|I send some comments yesterday but as they have not been included I will try to summarize them here again.
In general, the document is interesting but needs more development on the "use" of Reference animals and plants (RAP). In fact, the focus of the document is the RAP list. This list was clearly developed to address temperate climate countries (e.g., “hibernating” frog, flat fish typical of “cool temperate waters”, large “temperate” water crab, earthworms that “occur naturally in Europe, Western Asia and North America”, pine trees that can be found “across the whole Northern hemisphere”, deer characteristic of northern hemisphere”, and so on). Although individuals of similar species may be found in tropical climate areas, most of them are hardly typical or adequate to address tropical climate areas.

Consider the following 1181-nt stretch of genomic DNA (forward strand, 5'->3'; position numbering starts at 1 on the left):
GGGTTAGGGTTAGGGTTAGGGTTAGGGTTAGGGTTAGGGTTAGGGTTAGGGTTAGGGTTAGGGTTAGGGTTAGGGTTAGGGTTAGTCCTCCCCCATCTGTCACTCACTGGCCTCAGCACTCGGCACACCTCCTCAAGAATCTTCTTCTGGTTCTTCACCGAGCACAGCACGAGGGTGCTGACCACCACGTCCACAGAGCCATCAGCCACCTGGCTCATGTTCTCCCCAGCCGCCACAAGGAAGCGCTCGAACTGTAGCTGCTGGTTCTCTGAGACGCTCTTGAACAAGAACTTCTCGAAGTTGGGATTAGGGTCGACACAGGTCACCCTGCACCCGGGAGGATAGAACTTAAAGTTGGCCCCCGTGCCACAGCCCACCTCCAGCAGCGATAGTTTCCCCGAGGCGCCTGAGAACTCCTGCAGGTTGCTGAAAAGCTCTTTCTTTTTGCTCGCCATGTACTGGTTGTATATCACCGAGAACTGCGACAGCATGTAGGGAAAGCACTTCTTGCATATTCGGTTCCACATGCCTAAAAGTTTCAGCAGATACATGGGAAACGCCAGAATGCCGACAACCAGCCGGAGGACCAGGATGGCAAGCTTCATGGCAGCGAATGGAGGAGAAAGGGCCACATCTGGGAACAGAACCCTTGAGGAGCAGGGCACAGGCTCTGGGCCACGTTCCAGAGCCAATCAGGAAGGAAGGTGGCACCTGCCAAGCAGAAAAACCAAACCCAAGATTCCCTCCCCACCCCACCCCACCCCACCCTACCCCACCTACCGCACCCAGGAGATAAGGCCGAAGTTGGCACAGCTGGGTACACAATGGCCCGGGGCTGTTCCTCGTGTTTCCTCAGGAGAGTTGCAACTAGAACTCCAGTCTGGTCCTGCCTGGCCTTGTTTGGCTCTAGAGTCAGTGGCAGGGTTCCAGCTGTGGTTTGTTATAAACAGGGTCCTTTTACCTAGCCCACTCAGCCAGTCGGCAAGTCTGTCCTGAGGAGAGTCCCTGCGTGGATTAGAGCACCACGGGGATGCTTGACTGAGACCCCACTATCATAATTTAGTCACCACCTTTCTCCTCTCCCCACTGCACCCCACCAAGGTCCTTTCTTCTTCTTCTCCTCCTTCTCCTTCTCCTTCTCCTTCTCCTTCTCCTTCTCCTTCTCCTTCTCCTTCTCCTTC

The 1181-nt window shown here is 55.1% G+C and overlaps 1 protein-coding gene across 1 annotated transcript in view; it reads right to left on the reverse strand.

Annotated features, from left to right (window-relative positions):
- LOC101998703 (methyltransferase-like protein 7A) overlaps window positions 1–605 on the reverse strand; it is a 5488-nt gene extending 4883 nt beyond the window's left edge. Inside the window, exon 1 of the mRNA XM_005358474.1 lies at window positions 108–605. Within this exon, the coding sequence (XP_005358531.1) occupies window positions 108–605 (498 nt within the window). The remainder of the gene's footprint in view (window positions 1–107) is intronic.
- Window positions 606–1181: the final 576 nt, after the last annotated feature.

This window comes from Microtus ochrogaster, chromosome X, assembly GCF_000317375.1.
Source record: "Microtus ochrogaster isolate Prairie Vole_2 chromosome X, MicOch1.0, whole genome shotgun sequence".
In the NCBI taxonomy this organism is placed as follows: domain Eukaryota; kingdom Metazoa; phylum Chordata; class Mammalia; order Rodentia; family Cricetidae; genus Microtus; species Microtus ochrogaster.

The level of detail in the description of habits and modeling conflicts with the “broad” definitions suggested in the text. Also, reptiles were not included in the list and may be relevant to some scenarios.
The effort on deriving methodologies and guidance to deal with environmental impact assessment is, of course, relevant and for sure is a need to the whole world. The use of a common approach to be applied everywhere is welcome. But the selected RAP is not adequate to be applied as a worldwide reference list. Consequences of an inadequate list may be high to tropical and/or developing countries.
My suggestion is to put more focus on the development of guidance on deriving such lists and on how to use them, while systematically referring to the current list as “example RAP list” or to change the name of the document to something like “Environmental protection: the concept and use of reference animals and plants as applied to temperate climate areas”